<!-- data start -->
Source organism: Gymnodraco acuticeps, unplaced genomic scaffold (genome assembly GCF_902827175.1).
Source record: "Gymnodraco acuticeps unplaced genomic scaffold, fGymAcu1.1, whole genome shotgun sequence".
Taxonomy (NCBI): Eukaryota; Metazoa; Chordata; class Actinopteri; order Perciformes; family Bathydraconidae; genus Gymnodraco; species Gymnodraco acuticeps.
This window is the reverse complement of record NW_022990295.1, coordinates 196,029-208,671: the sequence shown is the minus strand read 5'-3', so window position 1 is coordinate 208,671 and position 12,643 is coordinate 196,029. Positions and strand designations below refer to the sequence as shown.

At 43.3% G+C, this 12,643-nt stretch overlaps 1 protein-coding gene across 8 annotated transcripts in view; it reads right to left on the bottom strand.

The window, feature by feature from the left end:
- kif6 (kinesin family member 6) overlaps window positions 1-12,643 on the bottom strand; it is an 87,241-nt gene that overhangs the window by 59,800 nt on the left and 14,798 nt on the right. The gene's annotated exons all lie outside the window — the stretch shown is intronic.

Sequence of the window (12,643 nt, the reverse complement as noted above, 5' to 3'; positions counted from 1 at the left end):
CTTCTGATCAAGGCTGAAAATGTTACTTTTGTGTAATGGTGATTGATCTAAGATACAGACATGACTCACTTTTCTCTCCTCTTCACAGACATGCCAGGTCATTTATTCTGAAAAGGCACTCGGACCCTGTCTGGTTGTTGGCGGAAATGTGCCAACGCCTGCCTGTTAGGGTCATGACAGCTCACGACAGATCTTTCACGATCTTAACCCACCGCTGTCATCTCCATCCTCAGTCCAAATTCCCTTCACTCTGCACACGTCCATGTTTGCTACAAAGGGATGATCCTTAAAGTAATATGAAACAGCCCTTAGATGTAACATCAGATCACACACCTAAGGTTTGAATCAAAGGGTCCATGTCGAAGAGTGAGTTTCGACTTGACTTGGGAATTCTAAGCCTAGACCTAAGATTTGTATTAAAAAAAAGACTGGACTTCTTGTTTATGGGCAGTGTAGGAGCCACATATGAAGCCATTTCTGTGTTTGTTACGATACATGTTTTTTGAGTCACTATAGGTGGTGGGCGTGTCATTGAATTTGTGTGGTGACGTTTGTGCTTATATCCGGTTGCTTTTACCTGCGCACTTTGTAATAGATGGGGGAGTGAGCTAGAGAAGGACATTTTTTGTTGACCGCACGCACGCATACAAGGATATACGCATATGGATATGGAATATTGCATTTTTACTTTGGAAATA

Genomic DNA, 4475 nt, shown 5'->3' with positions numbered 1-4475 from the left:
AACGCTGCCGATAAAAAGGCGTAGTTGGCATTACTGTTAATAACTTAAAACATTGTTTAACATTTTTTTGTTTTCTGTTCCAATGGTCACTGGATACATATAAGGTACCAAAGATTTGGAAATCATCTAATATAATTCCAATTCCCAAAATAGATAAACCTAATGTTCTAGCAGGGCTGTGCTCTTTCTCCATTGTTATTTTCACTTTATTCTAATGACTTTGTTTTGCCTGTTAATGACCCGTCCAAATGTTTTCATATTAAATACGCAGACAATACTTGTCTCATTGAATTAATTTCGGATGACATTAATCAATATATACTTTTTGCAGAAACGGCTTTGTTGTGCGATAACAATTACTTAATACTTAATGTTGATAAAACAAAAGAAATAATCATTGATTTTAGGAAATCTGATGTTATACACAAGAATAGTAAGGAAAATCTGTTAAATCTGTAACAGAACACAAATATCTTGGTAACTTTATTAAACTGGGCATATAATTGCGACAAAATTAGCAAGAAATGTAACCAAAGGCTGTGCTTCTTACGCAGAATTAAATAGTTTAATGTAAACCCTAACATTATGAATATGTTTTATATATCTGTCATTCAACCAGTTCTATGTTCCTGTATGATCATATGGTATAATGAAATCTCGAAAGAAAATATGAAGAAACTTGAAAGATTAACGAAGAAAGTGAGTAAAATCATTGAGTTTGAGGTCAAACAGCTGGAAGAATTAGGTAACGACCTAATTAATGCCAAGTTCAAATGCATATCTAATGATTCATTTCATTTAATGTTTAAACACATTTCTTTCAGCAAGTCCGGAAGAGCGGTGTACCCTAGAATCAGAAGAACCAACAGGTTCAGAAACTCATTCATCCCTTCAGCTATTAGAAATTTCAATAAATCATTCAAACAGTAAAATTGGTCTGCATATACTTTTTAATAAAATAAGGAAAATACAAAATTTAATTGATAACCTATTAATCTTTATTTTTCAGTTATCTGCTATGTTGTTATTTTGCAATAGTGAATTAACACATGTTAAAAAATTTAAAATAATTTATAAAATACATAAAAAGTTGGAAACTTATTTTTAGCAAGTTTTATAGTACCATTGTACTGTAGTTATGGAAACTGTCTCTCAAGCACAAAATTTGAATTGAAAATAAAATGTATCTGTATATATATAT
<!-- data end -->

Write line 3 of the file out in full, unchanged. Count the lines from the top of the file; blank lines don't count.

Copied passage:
Taxonomy (NCBI): Eukaryota; Metazoa; Chordata; class Actinopteri; order Perciformes; family Bathydraconidae; genus Gymnodraco; species Gymnodraco acuticeps.